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Preserving Palestinian identity

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Saturday, 12 September, 2009

"Building infrastructure or providing better opportunities for work does not serve as an alternative to our right of return." Mustafa Orabi talks to The Elders guest blogger Sari Freitekh about growing up in a refugee camp and his work to ensure that Palestinian identity and ideologies are preserved.

Mustafa Orabi is not your typical proletariat. I could have missed him for an average daily worker as I stood waiting for him in central Ramallah. He is about five foot ten, sun-burned skin, has a few scars here and there yet has the eyes of an intellectual adorned with eyeglasses. He is a self-educated activist whose ideologies lean towards the left and who believes in a bi-national one-state solution. Mustafa is well-spoken and has very clear and firm beliefs regarding the Palestinian issue.

His face covered with dust, it was apparent he was meeting me right after work. It's the Islamic fasting month of Ramadan so I suggest to him that if he is fasting we sit in a park; he walks confidently towards the "Uncle Sam Hotel" Road and through the staircase of an old building we enter a tiny restaurant that had its doors closed from the outside. The place was jam-packed with mostly blue-collar clients. "Would it bother you if I smoked?" he asked in a humble tone while ordering a glass of coffee. "This place still serves 2-NIS coffee (about 50 US-cents), nowhere in Ramallah can you find coffee cheaper than ten NIS", I nod in agreement. "This is a restaurant for us, the poor" he adds.

Mustafa is not your typical 25-year old either. He looks older than his age; he has the rough look that is all too common amongst Palestinians still living in refugee camps. Mustafa descends from a village near the town of Lydda inside of Israel called Beit Nabala. His ultimate goal is to have the right to move back there, or at least to be granted the right to choose to live there. His family has lived in the Jalazone refugee camp since 1948. He provided me with a 101-lesson on Jalazone as he hopes even a little of the basic info might reach far, somewhere.

He explained that the land where the refugee camp is located belongs to the Christian Palestinian village of Jifna, whose kind people offered a single kilometre for those refugees to live on (my research shows 0.3 kilometres as the size of the refugee camp). Eleven thousand Palestinian refugees are crammed on top of each other in that tiny area and are fenced-in by the Israeli occupation. Those refugees descend from around 36 destroyed Palestinian towns and villages inside of Israel. The smallest village once stood at quadruple the size of the current refugee camp.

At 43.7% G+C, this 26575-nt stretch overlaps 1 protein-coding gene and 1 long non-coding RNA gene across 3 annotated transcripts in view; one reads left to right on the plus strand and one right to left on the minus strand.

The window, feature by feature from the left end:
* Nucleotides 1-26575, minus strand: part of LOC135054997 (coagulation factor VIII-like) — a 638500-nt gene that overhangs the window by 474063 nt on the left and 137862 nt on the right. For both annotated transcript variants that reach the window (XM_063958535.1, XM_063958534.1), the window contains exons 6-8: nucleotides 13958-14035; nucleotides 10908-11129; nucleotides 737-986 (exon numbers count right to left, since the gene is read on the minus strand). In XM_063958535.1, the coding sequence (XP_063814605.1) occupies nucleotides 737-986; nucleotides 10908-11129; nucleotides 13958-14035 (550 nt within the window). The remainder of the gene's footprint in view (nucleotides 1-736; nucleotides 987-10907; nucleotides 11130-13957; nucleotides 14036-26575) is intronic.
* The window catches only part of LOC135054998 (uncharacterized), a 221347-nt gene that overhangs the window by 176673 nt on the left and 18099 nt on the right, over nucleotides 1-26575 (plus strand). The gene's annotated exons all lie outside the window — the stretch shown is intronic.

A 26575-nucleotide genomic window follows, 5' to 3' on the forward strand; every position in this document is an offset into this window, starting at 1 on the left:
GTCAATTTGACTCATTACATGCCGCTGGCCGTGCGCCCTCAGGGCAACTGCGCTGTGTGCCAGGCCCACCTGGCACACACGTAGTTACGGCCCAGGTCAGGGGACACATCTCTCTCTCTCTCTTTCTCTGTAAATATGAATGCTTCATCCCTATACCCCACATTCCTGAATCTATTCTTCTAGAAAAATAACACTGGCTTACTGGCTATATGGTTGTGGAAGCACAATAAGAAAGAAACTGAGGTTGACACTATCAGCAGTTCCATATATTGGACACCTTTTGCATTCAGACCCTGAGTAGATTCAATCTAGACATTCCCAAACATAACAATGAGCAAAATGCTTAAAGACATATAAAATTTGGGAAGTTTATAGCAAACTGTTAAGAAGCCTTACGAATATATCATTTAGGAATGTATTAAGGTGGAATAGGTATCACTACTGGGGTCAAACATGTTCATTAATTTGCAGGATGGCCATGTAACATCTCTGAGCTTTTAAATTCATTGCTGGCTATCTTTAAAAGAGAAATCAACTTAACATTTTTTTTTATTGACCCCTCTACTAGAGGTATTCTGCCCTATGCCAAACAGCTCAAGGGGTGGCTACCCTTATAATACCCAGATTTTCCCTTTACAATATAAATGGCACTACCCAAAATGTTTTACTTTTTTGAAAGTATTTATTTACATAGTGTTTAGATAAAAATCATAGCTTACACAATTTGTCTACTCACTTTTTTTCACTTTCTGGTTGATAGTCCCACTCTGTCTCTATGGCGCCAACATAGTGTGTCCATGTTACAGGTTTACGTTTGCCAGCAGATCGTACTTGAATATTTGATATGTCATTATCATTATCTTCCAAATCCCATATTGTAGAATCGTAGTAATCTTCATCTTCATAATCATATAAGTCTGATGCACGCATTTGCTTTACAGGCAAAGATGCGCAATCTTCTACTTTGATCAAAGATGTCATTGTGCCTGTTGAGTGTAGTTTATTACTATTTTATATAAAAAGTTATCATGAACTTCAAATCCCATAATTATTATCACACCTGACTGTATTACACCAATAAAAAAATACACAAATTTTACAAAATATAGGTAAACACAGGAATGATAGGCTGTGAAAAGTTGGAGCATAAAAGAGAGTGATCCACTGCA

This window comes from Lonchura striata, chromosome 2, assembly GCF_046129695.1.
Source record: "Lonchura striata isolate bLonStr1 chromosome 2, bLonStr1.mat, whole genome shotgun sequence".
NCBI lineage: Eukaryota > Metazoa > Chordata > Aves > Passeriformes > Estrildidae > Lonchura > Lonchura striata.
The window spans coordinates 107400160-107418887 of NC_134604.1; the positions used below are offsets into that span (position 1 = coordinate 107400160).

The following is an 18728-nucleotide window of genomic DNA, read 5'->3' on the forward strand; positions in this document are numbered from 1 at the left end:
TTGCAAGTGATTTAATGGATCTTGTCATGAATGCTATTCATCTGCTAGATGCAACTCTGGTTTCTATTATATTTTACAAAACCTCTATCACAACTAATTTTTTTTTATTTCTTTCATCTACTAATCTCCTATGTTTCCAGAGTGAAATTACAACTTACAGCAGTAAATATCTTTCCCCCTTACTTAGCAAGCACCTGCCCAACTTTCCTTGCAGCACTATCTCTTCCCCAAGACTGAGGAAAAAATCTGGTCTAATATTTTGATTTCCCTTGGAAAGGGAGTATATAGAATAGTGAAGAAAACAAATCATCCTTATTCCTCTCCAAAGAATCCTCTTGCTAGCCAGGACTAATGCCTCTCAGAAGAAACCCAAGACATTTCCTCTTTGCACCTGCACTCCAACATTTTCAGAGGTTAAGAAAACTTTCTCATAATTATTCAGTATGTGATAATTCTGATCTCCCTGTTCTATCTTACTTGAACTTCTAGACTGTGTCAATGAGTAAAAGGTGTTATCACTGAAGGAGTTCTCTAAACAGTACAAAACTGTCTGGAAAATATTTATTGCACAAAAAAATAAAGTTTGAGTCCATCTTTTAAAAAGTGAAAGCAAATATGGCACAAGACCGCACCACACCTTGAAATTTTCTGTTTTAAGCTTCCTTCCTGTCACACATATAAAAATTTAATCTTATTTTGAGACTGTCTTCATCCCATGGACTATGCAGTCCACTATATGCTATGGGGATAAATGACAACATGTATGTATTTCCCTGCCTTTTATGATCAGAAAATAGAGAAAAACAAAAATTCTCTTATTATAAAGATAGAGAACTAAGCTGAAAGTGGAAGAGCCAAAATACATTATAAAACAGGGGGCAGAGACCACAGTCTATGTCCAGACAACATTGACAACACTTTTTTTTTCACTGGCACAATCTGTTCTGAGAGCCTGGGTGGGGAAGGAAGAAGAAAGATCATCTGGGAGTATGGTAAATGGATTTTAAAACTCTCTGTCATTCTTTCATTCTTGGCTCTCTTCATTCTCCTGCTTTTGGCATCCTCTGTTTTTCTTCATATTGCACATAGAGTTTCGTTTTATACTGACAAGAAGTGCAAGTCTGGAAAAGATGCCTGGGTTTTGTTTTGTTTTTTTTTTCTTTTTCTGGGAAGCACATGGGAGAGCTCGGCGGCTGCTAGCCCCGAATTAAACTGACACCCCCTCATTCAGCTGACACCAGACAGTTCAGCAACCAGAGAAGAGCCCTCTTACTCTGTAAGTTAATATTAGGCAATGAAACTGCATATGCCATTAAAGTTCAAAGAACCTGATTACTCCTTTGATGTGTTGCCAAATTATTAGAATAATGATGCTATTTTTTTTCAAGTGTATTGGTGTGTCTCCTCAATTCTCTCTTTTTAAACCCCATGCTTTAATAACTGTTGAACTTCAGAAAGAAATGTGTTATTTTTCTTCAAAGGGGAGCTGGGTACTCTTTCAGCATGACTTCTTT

Mustafa has worked for eleven years. He dropped out of school after his ninth grade and now he defines himself as a handyman. He is also a board member and a volunteer at a small community centre for the youth he helped establish inside the refugee camp called the Khaled Wakeel Foundation for Young Leaders.

The Foundation is mostly concerned with providing children with a space for self-expression. Mustafa believes in his role as a preserver of the Palestinian identity and ideologies (most importantly the right of return) which [he believes] are being targeted by the occupation for erasure. Mustafa believes it is crucial to help the youth know more about Palestine, to know the story behind their miserable lives inside of the refugee camps, and to help them avoid falling victim to their realities.

"If the meeting tomorrow is to discuss in any form the idea of housing the refugees in their current locations as a final solution to their plight, then I have very tough words to tell to the guests." Mustafa declared. He sent a message to the Elders: "Are you here to try and tell of our plight? Or Are you the tools to resettle us where we are?"

"What ultimately matters to me is any form of support for the refugees, whether financial or moral: building much-needed infrastructure or providing better opportunities for work does not serve as an alternative to our right for return to our ancestral homes." Mustafa was distraught as he spoke about the internal divisions in Palestinian politics. He fears this division forms the most apparent weakness for the Palestinians. He fears the "West" instigates and feeds this form of division in order to end any possibility of a single solution for the Palestinian refugees: the decisive factor for peace in his opinion.

"Any personal aspirations?" I asked. "It is hard for the Palestinians to distinguish between what is social and what is political. This is how we live it everyday."

Sari Freitekh is an Arabic-language writer and translator with a degree in Economics from the University of Houston in Texas where he assisted with the Arabic-Language division at the Classical and Modern Languages Department. He divides his time between Nazareth and Ramallah where he lives and works at a non-profit organisation.

Views expressed are those of the author and do not necessarily represent those of The Elders or The Elders Foundation.

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